What if you woke up today and had the experience all day that everything you did, and everyone you encountered fully appreciated and understood and was in support of what you were doing and what you were saying? Wouldn’t this be a wonderful day? I’m certain some of you may have encountered this experience, but was it sustainable?

Most of us have routines we rely upon to get us through the day, week or month. Even if it isn’t a formal routine, the majority of humans are creatures of habit. For me personally, I know I have a morning routine I like to go through. It includes reading, a short meditation (e.g., under 11 minutes), having a cup of coffee and breakfast, creating my list of items to accomplish for the day, and walking my dog. This all happens prior to diving into my other routines and before I start my work day.

To accomplish my routine, I normally get up before other people in my family. I do this so I can appreciate the quiet time in the morning. I also believe this time especially prepares me well for the rest of what lies ahead on my schedule.

Some of my family members don’t know that I have this routine, and if they did, and now they will, they may or may not be surprised by it. Since my family knows me well, they know I am not fazed by what other people think. Or, that I would be concerned about other people’s opinions of their perception of me. I’ve always been this way, and I attribute it to having an innate level of confidence that allows me to be this way.

Not being constrained by what other people think is truly freeing. My Mom loves to tell the story of when I was in elementary school, how I would always put outfits together that in her opinion were highly questionable from a fashion sense. At that point in my life, I didn’t even know what the word “fashion” meant. All I was concerned about was whether I liked the colors, patterns and way the clothes I picked out made me feel happy.

As an adult, I still tend to dress this way with complete abandon of what others will think of my fashion choices. I eventually realized that fashion was an extension and expression of who you are, or could be, and learning this was a complete delight. Can you relate to this? Perhaps another analogy would be more suitable, but you get my point.

So, are there ways to be better understood? Of course, there are, and I’ll share with you some ways to help you to feel more this way.

  • How would you describe yourself in a few sentences or paragraphs?
  • What would be the key words you would use to express what makes you be you?
  • Have you considered what motivates you? Break this down into categories such as your life, work or with the team you are on. Can you see patterns in these category comparisons?
  • If you feel misunderstood, have you thought about whether you feel this way due to a situation you are in, or would you say you always feel this way? If you feel this way situationally, have you factored in whether you are misunderstood because others don’t really know you, or value the skills or experience you bring to the scenario?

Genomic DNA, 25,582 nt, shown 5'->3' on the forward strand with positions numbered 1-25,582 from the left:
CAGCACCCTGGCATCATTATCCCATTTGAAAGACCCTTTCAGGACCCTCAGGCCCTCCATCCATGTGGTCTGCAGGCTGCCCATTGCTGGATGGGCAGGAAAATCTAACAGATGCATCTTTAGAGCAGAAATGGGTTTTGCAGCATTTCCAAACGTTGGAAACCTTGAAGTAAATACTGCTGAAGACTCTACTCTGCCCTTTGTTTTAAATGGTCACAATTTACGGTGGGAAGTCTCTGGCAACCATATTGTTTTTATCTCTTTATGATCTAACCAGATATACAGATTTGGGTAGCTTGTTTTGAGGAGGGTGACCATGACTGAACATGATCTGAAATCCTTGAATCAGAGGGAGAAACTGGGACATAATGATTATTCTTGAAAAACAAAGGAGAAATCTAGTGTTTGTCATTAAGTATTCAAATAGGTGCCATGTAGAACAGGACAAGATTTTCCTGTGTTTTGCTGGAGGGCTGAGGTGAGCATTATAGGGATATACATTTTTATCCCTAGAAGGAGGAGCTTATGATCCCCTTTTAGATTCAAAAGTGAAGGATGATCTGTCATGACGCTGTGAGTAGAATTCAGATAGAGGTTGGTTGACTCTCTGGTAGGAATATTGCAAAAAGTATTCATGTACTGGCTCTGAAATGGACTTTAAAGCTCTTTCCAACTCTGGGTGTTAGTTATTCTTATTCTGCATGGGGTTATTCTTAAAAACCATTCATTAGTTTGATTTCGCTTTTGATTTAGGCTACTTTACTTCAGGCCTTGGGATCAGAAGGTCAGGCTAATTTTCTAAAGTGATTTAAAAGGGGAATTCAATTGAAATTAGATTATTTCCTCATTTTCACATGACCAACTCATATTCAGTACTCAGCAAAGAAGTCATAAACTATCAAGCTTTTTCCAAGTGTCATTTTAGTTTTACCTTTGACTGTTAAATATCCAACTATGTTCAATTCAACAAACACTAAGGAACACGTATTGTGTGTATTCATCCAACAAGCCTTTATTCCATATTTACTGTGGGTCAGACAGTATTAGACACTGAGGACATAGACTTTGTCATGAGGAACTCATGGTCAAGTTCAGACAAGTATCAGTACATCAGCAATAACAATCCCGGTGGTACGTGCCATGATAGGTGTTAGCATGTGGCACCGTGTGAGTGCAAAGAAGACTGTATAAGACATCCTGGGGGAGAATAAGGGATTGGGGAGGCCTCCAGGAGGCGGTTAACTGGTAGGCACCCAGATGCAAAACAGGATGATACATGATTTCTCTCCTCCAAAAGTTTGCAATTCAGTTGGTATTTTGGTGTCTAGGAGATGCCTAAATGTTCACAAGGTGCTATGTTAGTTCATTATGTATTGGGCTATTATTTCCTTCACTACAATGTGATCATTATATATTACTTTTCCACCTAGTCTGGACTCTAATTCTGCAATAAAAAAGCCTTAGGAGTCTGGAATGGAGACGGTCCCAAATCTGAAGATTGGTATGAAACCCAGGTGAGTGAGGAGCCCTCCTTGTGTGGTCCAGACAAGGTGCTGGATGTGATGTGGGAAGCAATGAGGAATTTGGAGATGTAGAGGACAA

• Have you fairly given others an opportunity to get to know you? Is it possible you have not expressed or communicated enough with others about who you are? Perhaps they are judging you unfairly based on a lack of fully appreciating who you are?
  • In a team situation, do you have someone on the team who would always advocate for you? In other words, do you have an internal champion or someone who will always represent you favorably to others?
  • If you don’t have someone who would play the role of your “champion” or personal public relations representative, is there someone you know that could do so?
  • Finding someone to be your “champion” is easier than you might think, as it is likely someone who already holds you in high regard. Having a conversation with this “champion” about your need for them to help support you, even temporarily can turn around the perceptions of others who don’t understand you quickly. I’ve seen this happen repeatably.
  • Visualize what it will be like from all the aspects of your life that you feel misunderstood, and what it will be like when everyone finally understands who you are. Better yet, imagine how amazing you will feel when you get to the place of feeling understood. Even if at first it is simply in one situation.

One of my aspirations in life is to have everyone I encounter feel fully understood and appreciated by others. If you know me, I hope I have been able to help you with this challenge if it is one you were facing. If I don’t know you, I’m hoping the tips I shared with you above can start you on your way to feeling understood by others.

Kathleen E. R. Murphy is the Founder, Chief Performance Strategist and CEO of Market Me Too. She is a Gallup Certified Strengths Finder Coachauthor of Wisdom Whisperer  and Evolve! With the Wisdom Whisperer (published in December 2019)and is a well-respected motivational and social influencer with a global following from her numerous speaking, print, radio and television media appearances. She also is the creator and Host of a TV Show and Podcast called Murf & E Unfiltered – Zero BS Biz Talk.

Essentially every team is dysfunctional in some way. Our expertise is in uniting, motivating and bridging dysfunctional teams (sports & business), and turning them into epic ones.